Like no other place in the world, this remarkable South American country is endowed with archaeological and cultural riches, and complete with natural wonders in every form imaginable: mountain, lake, ocean, river and rainforest.
Peru’s capital and international gateway city, Lima is the first, unforgettable taste of Peru for most travelers.
Founded in 1535 Spanish conquistador Francisco Pizarro, Lima stretches for miles and miles along South America’s stunningly picturesque Pacific coast. This is a culturally and socially vibrant metropolis adorned with majestic colonial-era plazas and elegant architecture that serve as a poetic preamble to the city’s excellent museums and a local cuisine that is growing in reputation by the minute.In the impressive museums of Lima, a wealth of ancient art and artefacts from the pre-Incan to the colonial and contemporary give inbound tourists a teaser of what to expect from the country. Many of Lima’s museums, such as the 18th century mansion of Museo Larco and the neoclassical structure of Museo de la Inquisicion, are themselves architectural works of art.
Lima is also increasingly known as the gastronomic capital of South America, occupying three spots on the highly-esteemed World’s Top 50 Restaurants 2018 list. Centuries of culinary history and agricultural know-how has perfected a cuisine that rivals the best in the world, but yet is still relatively unknown. So, whether it is hearty skewers or ceviche from street food stands or fine molecular cuisine from headline-grabbing restaurants, every meal in Lima has the potential to be a new and amazing discovery.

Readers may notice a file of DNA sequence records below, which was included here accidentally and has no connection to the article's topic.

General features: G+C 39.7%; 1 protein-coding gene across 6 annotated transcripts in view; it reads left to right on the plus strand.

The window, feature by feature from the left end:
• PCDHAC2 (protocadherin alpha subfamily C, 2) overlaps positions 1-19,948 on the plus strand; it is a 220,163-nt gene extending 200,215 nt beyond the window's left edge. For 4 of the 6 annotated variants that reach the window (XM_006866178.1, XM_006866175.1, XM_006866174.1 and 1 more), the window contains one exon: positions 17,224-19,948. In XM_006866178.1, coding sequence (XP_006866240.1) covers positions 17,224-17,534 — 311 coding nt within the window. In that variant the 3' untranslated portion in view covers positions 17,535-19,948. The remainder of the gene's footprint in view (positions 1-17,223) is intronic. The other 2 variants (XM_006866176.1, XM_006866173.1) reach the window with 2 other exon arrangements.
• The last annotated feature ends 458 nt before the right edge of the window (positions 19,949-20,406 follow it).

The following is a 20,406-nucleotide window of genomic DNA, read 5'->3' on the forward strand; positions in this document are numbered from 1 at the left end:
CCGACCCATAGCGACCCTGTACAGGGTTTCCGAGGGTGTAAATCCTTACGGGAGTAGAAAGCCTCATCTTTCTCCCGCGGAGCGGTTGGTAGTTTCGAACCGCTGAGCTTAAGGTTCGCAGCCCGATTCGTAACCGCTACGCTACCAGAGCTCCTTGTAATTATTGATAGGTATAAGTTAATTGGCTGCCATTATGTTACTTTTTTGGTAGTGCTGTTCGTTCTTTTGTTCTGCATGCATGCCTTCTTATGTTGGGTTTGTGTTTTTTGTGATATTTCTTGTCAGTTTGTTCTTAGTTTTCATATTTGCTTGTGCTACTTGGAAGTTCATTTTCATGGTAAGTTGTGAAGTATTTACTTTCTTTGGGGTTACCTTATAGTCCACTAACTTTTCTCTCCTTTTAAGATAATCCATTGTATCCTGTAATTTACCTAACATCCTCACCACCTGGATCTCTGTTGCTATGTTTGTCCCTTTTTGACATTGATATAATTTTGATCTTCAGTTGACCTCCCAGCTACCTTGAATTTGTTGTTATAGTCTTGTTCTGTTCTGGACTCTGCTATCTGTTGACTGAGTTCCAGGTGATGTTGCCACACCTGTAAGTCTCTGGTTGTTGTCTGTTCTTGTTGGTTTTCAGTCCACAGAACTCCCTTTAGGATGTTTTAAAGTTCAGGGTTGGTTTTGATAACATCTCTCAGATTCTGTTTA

On board the Aria Amazon, guests can sample a brand of refined local cuisine with roots in the Peruvian Amazon, with a dining experience crafted by one of the the country’s preeminent culinarians, Pedro Miguel Schiaffino. Chef Pedro’s menu transforms the freshest produce and ingredients from the river and rainforest into a delightful medley of flavours.
Not to be outdone is the drinks department, with the pisco sour widely regarded as the national cocktail of Peru. Guests aboard the Aria Amazon will learn from our expert bartenders the history of the pisco sour and the secrets to mixing this Peruvian classic. Other than that, Lima also offers a series of top-notch bars where you can toast your trip with our national sip.
Built in the mid-15th century, this Inca citadel is one of the most astoundingly beautiful, fascinating and well-preserved ancient civilisation relics on Earth.